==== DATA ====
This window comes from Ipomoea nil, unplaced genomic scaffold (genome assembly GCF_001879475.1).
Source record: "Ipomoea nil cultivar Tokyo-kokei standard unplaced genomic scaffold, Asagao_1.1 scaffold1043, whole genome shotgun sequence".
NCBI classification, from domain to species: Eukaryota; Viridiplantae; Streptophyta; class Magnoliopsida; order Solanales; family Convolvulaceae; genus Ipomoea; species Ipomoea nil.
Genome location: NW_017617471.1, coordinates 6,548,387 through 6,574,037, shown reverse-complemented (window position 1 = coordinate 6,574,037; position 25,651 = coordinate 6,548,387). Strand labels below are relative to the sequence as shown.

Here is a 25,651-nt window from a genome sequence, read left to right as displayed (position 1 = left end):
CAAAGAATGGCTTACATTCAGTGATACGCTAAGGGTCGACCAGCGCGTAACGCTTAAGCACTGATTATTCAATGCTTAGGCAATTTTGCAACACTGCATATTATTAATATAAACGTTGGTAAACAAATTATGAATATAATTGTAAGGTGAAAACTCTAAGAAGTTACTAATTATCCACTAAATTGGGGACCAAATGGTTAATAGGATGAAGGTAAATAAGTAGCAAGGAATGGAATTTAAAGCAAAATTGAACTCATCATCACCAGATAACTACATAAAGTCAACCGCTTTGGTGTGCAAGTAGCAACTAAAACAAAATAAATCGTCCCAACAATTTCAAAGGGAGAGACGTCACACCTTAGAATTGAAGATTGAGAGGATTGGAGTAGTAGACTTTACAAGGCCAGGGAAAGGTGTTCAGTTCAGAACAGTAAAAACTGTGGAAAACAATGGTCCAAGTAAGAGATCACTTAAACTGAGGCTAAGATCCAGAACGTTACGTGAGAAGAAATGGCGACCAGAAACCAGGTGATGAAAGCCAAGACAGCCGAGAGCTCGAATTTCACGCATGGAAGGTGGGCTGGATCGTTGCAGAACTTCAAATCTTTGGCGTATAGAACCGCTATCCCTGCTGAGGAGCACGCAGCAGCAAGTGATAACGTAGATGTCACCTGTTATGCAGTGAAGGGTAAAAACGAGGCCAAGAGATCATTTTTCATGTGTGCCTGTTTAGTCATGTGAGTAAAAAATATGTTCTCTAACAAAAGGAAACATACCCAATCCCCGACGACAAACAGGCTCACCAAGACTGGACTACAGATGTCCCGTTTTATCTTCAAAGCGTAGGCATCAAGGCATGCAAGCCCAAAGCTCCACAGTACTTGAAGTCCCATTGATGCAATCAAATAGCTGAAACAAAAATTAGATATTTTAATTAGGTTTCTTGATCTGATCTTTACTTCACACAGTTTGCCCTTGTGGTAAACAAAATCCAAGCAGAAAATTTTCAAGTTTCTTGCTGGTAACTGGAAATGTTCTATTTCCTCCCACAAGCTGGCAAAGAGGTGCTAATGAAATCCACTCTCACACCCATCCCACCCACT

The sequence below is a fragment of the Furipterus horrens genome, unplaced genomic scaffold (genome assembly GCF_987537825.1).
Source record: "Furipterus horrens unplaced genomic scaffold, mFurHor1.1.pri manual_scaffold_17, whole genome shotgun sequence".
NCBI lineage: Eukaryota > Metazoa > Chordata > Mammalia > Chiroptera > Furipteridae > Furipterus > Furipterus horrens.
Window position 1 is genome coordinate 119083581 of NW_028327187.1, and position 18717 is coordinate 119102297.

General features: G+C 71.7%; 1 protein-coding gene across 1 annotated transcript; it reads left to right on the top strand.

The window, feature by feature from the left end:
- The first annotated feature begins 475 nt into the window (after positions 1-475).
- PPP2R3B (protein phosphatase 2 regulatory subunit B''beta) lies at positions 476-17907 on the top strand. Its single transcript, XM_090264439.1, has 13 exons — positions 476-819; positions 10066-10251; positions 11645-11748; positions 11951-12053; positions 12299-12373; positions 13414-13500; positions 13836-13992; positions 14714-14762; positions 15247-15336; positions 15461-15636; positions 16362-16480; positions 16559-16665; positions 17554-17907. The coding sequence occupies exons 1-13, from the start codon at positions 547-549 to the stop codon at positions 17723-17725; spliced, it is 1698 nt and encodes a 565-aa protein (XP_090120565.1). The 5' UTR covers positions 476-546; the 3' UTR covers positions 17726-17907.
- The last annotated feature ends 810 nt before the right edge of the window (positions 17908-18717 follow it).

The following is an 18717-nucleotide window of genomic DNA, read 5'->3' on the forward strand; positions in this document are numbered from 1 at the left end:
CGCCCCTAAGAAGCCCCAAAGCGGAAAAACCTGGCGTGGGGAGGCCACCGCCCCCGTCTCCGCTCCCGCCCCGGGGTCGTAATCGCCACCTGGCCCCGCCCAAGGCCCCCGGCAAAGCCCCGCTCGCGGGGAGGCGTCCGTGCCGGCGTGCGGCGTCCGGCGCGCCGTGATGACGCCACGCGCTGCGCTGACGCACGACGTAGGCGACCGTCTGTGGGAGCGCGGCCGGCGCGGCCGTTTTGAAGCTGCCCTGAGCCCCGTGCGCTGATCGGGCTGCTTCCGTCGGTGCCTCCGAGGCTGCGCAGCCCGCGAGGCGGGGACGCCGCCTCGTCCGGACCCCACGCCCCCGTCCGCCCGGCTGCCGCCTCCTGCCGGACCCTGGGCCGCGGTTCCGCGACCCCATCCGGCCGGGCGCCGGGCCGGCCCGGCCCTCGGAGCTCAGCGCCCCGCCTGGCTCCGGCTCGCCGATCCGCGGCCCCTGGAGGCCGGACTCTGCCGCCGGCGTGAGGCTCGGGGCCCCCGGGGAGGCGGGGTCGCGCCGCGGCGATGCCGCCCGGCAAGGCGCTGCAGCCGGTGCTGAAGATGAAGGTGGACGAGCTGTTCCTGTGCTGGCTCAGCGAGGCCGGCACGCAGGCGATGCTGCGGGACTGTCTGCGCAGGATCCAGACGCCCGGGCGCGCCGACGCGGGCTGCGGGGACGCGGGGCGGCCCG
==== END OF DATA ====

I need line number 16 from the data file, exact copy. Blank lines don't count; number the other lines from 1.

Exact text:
The following is an 18717-nucleotide window of genomic DNA, read 5'->3' on the forward strand; positions in this document are numbered from 1 at the left end: